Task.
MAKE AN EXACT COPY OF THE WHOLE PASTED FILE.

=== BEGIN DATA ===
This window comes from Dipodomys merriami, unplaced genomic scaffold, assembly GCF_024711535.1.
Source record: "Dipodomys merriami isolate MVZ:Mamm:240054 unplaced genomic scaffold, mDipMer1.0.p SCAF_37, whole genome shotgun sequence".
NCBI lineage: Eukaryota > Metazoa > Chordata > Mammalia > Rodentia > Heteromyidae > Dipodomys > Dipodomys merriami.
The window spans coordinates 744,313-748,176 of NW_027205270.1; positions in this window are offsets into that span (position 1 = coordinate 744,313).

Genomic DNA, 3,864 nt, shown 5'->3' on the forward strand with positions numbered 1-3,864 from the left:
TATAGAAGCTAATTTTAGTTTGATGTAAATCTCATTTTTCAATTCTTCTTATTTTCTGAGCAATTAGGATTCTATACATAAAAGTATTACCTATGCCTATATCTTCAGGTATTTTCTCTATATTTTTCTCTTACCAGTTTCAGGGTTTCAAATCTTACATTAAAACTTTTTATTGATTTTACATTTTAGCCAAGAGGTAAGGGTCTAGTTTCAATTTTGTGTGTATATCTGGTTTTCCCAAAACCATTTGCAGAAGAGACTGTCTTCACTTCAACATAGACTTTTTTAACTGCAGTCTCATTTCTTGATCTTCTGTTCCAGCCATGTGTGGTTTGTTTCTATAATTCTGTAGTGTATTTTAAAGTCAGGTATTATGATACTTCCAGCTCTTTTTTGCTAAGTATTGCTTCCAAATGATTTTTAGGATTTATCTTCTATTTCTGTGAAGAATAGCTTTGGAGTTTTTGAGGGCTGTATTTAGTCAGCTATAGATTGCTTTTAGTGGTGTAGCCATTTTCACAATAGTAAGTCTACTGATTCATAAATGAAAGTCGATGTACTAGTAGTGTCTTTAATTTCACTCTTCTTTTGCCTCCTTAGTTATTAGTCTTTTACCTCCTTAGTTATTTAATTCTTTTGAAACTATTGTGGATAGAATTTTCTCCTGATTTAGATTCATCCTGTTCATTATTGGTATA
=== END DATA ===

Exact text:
This window comes from Dipodomys merriami, unplaced genomic scaffold, assembly GCF_024711535.1.
Source record: "Dipodomys merriami isolate MVZ:Mamm:240054 unplaced genomic scaffold, mDipMer1.0.p SCAF_37, whole genome shotgun sequence".
NCBI lineage: Eukaryota > Metazoa > Chordata > Mammalia > Rodentia > Heteromyidae > Dipodomys > Dipodomys merriami.
The window spans coordinates 744,313-748,176 of NW_027205270.1; positions in this window are offsets into that span (position 1 = coordinate 744,313).

Genomic DNA, 3,864 nt, shown 5'->3' on the forward strand with positions numbered 1-3,864 from the left:
TATAGAAGCTAATTTTAGTTTGATGTAAATCTCATTTTTCAATTCTTCTTATTTTCTGAGCAATTAGGATTCTATACATAAAAGTATTACCTATGCCTATATCTTCAGGTATTTTCTCTATATTTTTCTCTTACCAGTTTCAGGGTTTCAAATCTTACATTAAAACTTTTTATTGATTTTACATTTTAGCCAAGAGGTAAGGGTCTAGTTTCAATTTTGTGTGTATATCTGGTTTTCCCAAAACCATTTGCAGAAGAGACTGTCTTCACTTCAACATAGACTTTTTTAACTGCAGTCTCATTTCTTGATCTTCTGTTCCAGCCATGTGTGGTTTGTTTCTATAATTCTGTAGTGTATTTTAAAGTCAGGTATTATGATACTTCCAGCTCTTTTTTGCTAAGTATTGCTTCCAAATGATTTTTAGGATTTATCTTCTATTTCTGTGAAGAATAGCTTTGGAGTTTTTGAGGGCTGTATTTAGTCAGCTATAGATTGCTTTTAGTGGTGTAGCCATTTTCACAATAGTAAGTCTACTGATTCATAAATGAAAGTCGATGTACTAGTAGTGTCTTTAATTTCACTCTTCTTTTGCCTCCTTAGTTATTAGTCTTTTACCTCCTTAGTTATTTAATTCTTTTGAAACTATTGTGGATAGAATTTTCTCCTGATTTAGATTCATCCTGTTCATTATTGGTATA